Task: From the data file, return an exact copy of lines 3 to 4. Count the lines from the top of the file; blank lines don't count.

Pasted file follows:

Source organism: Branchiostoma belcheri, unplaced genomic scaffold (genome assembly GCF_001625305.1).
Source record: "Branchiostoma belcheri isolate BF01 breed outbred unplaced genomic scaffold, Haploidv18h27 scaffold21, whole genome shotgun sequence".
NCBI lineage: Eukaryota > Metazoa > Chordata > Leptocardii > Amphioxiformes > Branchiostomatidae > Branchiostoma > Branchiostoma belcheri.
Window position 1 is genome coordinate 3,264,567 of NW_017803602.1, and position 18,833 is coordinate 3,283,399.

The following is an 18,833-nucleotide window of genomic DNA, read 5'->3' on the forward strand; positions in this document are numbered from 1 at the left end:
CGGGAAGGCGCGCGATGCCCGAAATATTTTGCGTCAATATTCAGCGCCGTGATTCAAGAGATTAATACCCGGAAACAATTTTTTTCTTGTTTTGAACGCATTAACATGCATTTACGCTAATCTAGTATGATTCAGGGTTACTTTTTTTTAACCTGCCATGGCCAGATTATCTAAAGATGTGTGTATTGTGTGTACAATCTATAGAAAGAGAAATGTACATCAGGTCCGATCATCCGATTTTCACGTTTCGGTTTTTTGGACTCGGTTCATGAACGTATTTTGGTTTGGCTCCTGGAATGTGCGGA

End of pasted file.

NCBI lineage: Eukaryota > Metazoa > Chordata > Leptocardii > Amphioxiformes > Branchiostomatidae > Branchiostoma > Branchiostoma belcheri.
Window position 1 is genome coordinate 3,264,567 of NW_017803602.1, and position 18,833 is coordinate 3,283,399.